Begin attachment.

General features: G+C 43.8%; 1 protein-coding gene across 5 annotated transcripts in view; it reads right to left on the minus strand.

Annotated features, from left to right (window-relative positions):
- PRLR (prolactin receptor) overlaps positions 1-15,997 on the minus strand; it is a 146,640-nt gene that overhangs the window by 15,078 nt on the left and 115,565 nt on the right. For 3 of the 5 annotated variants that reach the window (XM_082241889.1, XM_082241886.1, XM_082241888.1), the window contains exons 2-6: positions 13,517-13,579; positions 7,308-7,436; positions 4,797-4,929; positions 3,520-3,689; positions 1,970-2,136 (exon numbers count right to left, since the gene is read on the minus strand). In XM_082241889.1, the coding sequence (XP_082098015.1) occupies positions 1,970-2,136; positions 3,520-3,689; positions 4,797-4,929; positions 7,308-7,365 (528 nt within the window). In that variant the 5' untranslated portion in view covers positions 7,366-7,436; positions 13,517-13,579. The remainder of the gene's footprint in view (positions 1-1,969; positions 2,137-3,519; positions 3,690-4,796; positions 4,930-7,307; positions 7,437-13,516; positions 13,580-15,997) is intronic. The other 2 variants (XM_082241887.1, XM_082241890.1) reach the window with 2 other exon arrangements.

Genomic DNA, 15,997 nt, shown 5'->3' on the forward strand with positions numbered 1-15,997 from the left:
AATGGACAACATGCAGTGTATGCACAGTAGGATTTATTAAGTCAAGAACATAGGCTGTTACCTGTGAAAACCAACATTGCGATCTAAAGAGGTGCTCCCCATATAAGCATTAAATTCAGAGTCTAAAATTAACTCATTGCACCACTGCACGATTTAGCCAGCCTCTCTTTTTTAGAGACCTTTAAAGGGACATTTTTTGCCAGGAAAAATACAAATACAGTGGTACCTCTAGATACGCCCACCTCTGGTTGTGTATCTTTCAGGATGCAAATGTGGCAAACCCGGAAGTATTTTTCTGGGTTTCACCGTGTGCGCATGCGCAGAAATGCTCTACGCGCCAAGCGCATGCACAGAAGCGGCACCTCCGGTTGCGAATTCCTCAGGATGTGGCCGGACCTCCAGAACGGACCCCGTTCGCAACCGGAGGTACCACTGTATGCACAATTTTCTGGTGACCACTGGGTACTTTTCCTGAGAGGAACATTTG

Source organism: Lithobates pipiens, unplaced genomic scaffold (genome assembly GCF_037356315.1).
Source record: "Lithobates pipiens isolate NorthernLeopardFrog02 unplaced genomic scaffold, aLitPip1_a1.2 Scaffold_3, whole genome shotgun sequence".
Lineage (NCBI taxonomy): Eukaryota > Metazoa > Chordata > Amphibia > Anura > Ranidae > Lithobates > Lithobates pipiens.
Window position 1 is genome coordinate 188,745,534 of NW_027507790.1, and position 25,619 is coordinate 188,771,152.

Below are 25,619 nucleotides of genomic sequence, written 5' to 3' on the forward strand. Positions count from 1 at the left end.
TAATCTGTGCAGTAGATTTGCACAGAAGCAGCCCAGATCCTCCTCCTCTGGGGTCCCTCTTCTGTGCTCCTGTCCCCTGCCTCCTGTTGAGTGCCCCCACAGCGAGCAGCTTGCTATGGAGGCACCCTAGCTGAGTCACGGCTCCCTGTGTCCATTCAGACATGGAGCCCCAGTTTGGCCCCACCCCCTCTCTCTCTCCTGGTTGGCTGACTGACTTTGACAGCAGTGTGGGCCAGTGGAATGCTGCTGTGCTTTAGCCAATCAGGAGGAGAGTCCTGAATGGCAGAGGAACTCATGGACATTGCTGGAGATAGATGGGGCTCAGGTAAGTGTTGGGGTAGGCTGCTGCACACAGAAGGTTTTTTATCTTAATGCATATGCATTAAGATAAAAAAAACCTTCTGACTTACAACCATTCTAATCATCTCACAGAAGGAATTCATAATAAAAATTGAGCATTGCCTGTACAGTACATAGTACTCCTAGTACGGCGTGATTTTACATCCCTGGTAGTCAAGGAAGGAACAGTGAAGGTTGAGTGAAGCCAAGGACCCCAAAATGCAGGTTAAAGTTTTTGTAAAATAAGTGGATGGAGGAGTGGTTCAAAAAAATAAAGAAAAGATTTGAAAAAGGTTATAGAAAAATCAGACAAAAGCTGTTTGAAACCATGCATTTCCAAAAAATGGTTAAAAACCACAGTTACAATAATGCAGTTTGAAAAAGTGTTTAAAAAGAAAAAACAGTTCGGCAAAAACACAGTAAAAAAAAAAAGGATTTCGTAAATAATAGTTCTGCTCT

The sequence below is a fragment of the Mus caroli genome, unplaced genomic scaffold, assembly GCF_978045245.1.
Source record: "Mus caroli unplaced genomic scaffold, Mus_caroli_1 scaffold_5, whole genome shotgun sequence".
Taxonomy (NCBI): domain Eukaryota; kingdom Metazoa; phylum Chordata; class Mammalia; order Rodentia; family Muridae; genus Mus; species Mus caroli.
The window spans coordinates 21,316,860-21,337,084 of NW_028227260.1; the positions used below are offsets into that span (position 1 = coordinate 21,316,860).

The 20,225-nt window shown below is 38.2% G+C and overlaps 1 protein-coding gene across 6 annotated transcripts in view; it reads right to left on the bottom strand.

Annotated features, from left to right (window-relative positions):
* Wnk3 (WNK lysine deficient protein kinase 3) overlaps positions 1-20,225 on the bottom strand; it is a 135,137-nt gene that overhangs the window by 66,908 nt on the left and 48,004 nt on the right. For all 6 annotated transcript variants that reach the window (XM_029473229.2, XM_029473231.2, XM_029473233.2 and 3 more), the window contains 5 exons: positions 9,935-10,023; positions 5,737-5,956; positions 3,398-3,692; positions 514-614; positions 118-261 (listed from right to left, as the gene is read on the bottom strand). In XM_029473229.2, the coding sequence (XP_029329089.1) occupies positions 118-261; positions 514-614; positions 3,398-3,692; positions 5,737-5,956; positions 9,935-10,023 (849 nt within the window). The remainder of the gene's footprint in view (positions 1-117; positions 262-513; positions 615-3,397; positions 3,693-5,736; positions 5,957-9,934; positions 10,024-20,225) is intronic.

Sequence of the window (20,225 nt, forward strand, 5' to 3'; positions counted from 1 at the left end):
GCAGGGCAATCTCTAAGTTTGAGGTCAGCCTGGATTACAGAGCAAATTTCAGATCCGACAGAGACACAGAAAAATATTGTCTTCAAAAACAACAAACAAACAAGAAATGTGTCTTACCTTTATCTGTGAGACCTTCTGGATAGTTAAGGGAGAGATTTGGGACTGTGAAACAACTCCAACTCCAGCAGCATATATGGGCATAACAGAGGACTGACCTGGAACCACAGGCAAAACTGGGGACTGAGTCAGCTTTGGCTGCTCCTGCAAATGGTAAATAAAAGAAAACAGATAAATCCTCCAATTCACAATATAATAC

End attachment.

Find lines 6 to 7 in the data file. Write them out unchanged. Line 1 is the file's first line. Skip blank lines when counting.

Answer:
Source organism: Lithobates pipiens, unplaced genomic scaffold (genome assembly GCF_037356315.1).
Source record: "Lithobates pipiens isolate NorthernLeopardFrog02 unplaced genomic scaffold, aLitPip1_a1.2 Scaffold_3, whole genome shotgun sequence".